Corporate Dieting. Persuasive Use of Metaphors in Downsizing
management revue. Socio-economic Studies, 2013, vol. 24, issue 1, 53-70
This paper considers how companies use their own mass communication media to create, with the aid of metaphors, a legitimizing image of their practices. The analysis is based on the example of two banks, both of which undertook massive staff and cost reductions between 2001 and 2003. Downsizing measures like theirs are often met with resistance if they conflict with the interests, values or worldviews of stakeholders. Companies approach this threat of resistance by building a linguistic façade of legitimacy that suggests conformity with prevailing ideas of good or correct managerial conduct. Our metaphor analysis, which covers all publicly accessible texts of the two banks’ own mass communication, identifies nine metaphoric concepts, which we further condense into three persuasive meta concepts: concealing metaphor, euphemistic metaphor, and urgency and control metaphor each fulfil different persuasive functions and vary systematically according to the conditions surrounding the managerial practice.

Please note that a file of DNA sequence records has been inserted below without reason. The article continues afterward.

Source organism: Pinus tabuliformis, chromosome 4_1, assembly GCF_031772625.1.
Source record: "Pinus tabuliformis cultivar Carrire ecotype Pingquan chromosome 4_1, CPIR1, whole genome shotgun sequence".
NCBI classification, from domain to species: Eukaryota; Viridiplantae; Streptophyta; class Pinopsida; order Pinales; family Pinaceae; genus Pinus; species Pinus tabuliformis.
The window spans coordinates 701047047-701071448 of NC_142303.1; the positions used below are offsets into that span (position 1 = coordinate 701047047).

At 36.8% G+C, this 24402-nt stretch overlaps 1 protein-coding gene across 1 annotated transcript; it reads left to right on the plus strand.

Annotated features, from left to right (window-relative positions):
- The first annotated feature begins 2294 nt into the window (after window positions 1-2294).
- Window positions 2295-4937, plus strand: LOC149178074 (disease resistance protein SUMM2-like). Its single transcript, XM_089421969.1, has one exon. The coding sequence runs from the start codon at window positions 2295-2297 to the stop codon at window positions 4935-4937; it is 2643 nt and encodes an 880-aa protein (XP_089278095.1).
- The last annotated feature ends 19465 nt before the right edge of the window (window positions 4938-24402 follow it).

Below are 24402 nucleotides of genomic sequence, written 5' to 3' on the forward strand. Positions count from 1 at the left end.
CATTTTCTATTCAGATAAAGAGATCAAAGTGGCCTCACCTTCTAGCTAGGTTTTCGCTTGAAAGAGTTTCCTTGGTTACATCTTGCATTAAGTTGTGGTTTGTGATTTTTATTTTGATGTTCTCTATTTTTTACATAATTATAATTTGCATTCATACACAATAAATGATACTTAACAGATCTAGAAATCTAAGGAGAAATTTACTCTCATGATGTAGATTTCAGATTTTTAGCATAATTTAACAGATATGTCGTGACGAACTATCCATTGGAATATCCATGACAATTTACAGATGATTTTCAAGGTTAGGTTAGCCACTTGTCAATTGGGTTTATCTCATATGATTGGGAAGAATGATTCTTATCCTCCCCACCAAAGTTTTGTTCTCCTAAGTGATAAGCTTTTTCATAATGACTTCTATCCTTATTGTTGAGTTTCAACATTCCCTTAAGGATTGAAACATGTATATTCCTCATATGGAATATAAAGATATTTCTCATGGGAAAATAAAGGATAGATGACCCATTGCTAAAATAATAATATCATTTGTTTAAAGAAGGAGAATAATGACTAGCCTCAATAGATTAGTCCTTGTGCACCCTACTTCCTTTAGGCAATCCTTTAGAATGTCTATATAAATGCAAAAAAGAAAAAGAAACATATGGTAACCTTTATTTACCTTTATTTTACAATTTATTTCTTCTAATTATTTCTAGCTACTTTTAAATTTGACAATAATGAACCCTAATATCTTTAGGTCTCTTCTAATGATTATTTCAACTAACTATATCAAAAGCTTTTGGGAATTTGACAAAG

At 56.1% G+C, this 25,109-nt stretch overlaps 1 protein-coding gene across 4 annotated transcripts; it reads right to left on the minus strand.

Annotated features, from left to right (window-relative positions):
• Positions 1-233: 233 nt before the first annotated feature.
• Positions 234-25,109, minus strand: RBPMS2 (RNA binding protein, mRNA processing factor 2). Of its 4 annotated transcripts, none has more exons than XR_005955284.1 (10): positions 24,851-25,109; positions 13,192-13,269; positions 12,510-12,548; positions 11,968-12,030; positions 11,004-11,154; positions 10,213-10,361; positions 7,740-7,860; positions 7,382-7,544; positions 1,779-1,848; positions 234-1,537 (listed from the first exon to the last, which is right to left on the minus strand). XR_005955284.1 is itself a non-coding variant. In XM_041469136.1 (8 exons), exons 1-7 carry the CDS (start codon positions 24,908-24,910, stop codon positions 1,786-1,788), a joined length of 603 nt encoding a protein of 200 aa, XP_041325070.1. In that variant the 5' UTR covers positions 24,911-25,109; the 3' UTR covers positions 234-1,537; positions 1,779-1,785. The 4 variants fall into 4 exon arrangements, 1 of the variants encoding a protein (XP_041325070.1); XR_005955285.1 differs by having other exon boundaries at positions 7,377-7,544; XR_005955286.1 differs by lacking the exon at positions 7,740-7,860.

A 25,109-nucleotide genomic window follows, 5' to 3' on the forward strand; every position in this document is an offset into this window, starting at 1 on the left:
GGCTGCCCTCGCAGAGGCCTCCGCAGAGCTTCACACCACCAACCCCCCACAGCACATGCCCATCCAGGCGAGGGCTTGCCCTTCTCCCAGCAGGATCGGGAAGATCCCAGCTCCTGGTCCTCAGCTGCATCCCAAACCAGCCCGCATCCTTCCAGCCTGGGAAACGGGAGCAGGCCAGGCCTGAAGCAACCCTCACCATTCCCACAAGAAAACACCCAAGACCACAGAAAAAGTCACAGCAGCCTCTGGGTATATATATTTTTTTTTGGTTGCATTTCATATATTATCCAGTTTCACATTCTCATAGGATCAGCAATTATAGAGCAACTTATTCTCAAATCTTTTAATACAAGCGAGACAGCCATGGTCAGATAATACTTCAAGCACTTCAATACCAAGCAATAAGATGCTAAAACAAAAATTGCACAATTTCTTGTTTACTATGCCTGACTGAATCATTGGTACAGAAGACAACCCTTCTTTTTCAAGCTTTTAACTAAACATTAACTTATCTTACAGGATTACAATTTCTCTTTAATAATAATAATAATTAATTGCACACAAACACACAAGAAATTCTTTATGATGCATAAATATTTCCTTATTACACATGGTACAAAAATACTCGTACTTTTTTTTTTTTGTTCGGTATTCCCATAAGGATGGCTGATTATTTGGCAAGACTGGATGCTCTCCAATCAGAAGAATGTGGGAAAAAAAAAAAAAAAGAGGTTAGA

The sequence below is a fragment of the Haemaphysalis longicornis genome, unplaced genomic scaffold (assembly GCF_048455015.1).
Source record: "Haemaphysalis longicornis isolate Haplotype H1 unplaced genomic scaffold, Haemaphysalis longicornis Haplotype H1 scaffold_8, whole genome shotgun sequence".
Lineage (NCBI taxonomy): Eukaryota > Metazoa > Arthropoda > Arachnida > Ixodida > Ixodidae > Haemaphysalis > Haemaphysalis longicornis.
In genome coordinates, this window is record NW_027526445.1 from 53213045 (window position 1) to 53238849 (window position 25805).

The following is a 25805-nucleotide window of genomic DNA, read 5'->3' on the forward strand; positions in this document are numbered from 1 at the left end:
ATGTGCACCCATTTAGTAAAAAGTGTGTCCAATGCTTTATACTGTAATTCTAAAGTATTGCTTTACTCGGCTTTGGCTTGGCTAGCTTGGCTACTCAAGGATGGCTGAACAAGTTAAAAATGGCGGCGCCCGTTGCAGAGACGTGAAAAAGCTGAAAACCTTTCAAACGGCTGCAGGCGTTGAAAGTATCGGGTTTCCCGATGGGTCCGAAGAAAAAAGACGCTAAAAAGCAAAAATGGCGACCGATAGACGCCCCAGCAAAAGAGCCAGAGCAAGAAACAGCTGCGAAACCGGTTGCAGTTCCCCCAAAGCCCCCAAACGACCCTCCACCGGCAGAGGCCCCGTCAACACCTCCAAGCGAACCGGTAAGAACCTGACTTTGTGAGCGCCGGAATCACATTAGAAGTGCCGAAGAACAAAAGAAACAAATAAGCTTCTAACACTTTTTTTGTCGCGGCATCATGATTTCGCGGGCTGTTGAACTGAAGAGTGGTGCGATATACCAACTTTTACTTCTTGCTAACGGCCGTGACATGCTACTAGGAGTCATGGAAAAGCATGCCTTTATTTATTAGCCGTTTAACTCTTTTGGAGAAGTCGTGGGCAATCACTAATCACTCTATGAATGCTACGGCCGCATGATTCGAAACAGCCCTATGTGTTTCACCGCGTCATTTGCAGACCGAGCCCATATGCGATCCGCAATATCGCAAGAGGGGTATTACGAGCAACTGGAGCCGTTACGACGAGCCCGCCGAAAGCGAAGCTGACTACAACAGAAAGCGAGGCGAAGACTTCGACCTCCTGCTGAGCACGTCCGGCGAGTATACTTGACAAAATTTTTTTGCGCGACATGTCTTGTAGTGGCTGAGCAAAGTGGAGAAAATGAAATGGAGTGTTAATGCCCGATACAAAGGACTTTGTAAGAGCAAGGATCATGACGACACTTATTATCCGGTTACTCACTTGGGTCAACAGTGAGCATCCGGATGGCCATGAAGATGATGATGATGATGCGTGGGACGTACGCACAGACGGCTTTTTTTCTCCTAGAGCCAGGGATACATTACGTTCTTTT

Keywords: metaphors; rhetoric; symbolic management; legitimacy; downsizing; layoffs; banks (search for similar items in EconPapers)
JEL-codes: D83 G21 J63 (search for similar items in EconPapers)
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